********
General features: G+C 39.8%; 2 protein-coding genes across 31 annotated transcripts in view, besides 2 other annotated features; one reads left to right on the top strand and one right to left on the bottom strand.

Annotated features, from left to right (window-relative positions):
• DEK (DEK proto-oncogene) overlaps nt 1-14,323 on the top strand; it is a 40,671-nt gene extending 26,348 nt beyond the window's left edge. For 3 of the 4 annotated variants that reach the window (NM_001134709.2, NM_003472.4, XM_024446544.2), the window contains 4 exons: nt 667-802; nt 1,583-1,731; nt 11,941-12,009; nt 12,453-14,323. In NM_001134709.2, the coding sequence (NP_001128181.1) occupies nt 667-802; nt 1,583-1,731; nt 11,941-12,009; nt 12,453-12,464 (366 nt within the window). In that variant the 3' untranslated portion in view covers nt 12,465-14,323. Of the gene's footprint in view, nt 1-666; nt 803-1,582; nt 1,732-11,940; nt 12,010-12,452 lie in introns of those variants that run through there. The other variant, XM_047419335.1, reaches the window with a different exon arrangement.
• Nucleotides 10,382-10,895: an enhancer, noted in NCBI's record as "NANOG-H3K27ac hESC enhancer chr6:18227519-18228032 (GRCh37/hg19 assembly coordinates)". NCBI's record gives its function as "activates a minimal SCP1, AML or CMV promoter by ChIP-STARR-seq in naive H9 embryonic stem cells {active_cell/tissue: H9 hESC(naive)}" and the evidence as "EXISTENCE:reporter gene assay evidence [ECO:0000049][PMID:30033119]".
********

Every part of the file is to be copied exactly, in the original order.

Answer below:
General features: G+C 39.8%; 2 protein-coding genes across 31 annotated transcripts in view, besides 2 other annotated features; one reads left to right on the top strand and one right to left on the bottom strand.

Annotated features, from left to right (window-relative positions):
• DEK (DEK proto-oncogene) overlaps nt 1-14,323 on the top strand; it is a 40,671-nt gene extending 26,348 nt beyond the window's left edge. For 3 of the 4 annotated variants that reach the window (NM_001134709.2, NM_003472.4, XM_024446544.2), the window contains 4 exons: nt 667-802; nt 1,583-1,731; nt 11,941-12,009; nt 12,453-14,323. In NM_001134709.2, the coding sequence (NP_001128181.1) occupies nt 667-802; nt 1,583-1,731; nt 11,941-12,009; nt 12,453-12,464 (366 nt within the window). In that variant the 3' untranslated portion in view covers nt 12,465-14,323. Of the gene's footprint in view, nt 1-666; nt 803-1,582; nt 1,732-11,940; nt 12,010-12,452 lie in introns of those variants that run through there. The other variant, XM_047419335.1, reaches the window with a different exon arrangement.
• Nucleotides 10,382-10,895: an enhancer, noted in NCBI's record as "NANOG-H3K27ac hESC enhancer chr6:18227519-18228032 (GRCh37/hg19 assembly coordinates)". NCBI's record gives its function as "activates a minimal SCP1, AML or CMV promoter by ChIP-STARR-seq in naive H9 embryonic stem cells {active_cell/tissue: H9 hESC(naive)}" and the evidence as "EXISTENCE:reporter gene assay evidence [ECO:0000049][PMID:30033119]".